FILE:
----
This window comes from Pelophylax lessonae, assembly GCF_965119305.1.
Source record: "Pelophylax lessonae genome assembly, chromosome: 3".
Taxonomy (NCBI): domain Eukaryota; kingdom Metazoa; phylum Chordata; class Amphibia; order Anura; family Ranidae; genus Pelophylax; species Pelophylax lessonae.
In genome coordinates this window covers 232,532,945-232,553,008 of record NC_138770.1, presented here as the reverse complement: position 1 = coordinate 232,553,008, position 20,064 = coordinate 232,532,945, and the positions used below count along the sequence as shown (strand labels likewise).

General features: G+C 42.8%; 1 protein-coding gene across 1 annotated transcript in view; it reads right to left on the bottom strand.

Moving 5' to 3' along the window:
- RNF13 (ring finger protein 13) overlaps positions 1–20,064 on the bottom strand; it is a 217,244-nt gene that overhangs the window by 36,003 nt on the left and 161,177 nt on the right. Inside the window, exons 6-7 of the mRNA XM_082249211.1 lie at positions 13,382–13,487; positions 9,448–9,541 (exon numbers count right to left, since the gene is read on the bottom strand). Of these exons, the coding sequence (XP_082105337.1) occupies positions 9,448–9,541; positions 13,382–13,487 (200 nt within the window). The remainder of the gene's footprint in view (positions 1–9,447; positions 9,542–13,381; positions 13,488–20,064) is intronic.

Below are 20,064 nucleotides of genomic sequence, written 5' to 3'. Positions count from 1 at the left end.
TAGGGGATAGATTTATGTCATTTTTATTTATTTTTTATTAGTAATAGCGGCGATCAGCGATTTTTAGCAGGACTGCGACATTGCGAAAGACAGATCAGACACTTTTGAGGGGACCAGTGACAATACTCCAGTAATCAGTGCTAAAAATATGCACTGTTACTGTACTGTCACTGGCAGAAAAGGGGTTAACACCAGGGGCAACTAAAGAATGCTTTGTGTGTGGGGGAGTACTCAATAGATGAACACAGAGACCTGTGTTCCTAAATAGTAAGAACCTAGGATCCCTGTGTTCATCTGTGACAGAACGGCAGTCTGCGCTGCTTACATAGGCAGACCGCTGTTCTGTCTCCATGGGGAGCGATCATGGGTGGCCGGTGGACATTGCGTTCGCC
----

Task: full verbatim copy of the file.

This window comes from Pelophylax lessonae, assembly GCF_965119305.1.
Source record: "Pelophylax lessonae genome assembly, chromosome: 3".
Taxonomy (NCBI): domain Eukaryota; kingdom Metazoa; phylum Chordata; class Amphibia; order Anura; family Ranidae; genus Pelophylax; species Pelophylax lessonae.
In genome coordinates this window covers 232,532,945-232,553,008 of record NC_138770.1, presented here as the reverse complement: position 1 = coordinate 232,553,008, position 20,064 = coordinate 232,532,945, and the positions used below count along the sequence as shown (strand labels likewise).

General features: G+C 42.8%; 1 protein-coding gene across 1 annotated transcript in view; it reads right to left on the bottom strand.

Moving 5' to 3' along the window:
- RNF13 (ring finger protein 13) overlaps positions 1–20,064 on the bottom strand; it is a 217,244-nt gene that overhangs the window by 36,003 nt on the left and 161,177 nt on the right. Inside the window, exons 6-7 of the mRNA XM_082249211.1 lie at positions 13,382–13,487; positions 9,448–9,541 (exon numbers count right to left, since the gene is read on the bottom strand). Of these exons, the coding sequence (XP_082105337.1) occupies positions 9,448–9,541; positions 13,382–13,487 (200 nt within the window). The remainder of the gene's footprint in view (positions 1–9,447; positions 9,542–13,381; positions 13,488–20,064) is intronic.

Below are 20,064 nucleotides of genomic sequence, written 5' to 3'. Positions count from 1 at the left end.
TAGGGGATAGATTTATGTCATTTTTATTTATTTTTTATTAGTAATAGCGGCGATCAGCGATTTTTAGCAGGACTGCGACATTGCGAAAGACAGATCAGACACTTTTGAGGGGACCAGTGACAATACTCCAGTAATCAGTGCTAAAAATATGCACTGTTACTGTACTGTCACTGGCAGAAAAGGGGTTAACACCAGGGGCAACTAAAGAATGCTTTGTGTGTGGGGGAGTACTCAATAGATGAACACAGAGACCTGTGTTCCTAAATAGTAAGAACCTAGGATCCCTGTGTTCATCTGTGACAGAACGGCAGTCTGCGCTGCTTACATAGGCAGACCGCTGTTCTGTCTCCATGGGGAGCGATCATGGGTGGCCGGTGGACATTGCGTTCGCC